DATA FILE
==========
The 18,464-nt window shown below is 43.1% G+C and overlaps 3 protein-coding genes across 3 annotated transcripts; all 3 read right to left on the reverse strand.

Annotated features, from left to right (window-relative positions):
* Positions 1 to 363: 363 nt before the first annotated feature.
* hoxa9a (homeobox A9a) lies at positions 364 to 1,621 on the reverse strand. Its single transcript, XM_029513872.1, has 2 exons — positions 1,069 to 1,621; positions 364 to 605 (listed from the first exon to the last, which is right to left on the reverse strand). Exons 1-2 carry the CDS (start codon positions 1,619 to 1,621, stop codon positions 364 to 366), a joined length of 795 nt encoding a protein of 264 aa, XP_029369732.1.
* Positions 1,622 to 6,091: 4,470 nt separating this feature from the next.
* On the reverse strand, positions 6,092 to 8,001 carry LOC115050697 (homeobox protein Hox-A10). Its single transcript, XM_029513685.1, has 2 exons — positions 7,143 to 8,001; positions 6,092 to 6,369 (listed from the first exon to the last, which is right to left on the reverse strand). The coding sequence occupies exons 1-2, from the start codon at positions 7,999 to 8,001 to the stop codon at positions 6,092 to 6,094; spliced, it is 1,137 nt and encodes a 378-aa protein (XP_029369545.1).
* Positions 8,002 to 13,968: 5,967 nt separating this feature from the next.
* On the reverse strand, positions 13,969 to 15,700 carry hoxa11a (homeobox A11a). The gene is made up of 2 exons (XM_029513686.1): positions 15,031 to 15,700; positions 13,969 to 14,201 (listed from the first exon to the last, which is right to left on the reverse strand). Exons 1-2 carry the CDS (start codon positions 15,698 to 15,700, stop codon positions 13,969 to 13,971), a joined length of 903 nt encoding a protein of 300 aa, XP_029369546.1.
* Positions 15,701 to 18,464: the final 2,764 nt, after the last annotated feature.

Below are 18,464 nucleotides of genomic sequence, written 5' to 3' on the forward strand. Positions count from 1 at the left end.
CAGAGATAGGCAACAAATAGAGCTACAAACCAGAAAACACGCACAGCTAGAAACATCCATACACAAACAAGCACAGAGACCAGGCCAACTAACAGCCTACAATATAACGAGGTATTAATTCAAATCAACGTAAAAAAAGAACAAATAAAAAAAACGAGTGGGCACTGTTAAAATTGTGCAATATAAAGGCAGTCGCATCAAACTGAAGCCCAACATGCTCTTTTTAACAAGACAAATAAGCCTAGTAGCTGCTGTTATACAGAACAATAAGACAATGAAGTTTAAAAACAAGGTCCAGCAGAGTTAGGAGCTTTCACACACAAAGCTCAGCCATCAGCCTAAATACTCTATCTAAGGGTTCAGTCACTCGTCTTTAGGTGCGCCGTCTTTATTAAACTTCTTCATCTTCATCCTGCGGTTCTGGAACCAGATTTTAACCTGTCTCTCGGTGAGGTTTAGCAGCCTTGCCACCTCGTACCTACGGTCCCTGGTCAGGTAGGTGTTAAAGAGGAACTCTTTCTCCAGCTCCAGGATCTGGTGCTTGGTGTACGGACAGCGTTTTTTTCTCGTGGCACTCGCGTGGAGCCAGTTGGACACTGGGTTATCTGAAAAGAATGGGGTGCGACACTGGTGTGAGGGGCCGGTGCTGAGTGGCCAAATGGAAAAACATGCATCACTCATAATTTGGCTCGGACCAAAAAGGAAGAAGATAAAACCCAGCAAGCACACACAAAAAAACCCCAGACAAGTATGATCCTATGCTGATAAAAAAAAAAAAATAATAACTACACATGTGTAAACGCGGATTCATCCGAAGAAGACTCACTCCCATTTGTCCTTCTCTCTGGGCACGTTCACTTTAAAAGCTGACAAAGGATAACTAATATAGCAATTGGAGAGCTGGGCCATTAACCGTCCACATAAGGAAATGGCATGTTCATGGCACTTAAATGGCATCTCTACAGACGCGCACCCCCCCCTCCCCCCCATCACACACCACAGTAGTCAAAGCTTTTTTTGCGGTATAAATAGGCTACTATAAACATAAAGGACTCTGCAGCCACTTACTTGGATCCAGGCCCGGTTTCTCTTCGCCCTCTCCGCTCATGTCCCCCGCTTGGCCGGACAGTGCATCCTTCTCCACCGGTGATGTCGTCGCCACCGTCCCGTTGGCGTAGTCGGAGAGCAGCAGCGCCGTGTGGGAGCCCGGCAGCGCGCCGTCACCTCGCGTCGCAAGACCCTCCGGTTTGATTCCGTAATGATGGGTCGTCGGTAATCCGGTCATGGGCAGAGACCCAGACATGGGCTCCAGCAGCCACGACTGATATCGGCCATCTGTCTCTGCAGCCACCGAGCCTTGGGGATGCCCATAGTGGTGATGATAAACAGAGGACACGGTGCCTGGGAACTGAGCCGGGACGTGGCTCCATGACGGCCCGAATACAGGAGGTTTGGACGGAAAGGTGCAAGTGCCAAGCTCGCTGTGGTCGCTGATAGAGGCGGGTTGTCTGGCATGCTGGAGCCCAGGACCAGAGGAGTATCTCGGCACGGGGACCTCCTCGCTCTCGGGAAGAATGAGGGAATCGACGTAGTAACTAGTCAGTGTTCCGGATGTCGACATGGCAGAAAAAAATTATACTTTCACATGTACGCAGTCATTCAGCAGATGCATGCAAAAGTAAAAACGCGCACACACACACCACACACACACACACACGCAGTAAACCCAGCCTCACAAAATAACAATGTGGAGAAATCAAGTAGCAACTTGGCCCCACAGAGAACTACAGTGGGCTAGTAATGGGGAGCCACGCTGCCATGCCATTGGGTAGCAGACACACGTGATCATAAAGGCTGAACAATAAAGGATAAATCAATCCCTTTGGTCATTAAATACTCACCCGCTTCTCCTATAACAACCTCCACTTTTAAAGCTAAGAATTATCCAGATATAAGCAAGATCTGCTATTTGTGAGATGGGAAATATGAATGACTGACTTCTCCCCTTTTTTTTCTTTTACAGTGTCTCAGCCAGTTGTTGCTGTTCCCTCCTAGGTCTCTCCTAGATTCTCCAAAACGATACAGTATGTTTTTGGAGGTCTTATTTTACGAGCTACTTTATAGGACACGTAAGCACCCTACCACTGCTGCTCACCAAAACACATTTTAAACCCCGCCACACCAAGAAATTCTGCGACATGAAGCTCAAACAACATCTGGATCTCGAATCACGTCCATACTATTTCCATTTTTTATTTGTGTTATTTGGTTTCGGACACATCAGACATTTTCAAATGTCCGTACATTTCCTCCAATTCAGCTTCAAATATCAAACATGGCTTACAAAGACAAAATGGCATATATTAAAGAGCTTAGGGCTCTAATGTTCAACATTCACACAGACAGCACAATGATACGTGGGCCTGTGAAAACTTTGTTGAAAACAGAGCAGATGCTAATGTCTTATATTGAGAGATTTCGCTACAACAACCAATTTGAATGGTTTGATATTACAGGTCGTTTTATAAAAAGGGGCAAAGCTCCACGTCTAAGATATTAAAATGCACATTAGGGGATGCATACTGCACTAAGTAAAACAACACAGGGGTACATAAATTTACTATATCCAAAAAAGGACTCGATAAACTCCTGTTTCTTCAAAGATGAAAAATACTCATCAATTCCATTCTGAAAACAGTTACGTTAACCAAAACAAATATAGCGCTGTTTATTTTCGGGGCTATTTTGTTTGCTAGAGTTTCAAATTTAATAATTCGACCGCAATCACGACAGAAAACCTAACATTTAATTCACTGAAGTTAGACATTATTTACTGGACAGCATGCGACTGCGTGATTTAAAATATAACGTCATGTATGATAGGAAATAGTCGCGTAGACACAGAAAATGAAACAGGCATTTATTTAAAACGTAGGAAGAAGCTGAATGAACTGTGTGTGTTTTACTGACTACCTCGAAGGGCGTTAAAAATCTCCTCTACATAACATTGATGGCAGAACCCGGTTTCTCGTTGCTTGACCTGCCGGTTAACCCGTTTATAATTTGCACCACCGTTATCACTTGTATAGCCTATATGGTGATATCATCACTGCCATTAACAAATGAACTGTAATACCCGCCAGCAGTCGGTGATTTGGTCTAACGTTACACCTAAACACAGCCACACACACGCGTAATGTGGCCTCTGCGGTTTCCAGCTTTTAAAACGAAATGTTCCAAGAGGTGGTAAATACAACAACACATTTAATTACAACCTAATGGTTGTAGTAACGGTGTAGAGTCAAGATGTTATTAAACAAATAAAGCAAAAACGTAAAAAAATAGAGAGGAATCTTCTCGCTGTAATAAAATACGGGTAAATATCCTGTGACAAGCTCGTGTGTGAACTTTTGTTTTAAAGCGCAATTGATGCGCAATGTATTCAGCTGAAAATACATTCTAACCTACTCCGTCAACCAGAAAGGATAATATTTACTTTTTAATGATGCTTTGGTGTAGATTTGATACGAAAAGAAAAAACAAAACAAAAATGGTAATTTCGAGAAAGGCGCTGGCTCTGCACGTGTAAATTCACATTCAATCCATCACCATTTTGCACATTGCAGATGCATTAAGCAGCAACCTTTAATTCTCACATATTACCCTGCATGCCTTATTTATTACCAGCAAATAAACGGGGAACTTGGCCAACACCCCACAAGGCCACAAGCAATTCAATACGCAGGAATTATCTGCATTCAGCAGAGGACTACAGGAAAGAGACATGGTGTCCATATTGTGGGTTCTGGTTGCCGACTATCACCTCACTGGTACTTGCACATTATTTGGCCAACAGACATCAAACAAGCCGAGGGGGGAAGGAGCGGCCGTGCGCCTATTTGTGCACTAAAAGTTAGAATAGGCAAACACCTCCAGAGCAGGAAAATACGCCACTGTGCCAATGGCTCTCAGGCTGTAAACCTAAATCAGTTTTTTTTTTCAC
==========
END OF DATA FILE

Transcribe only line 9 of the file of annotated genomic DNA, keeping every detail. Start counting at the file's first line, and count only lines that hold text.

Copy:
* Positions 15,701 to 18,464: the final 2,764 nt, after the last annotated feature.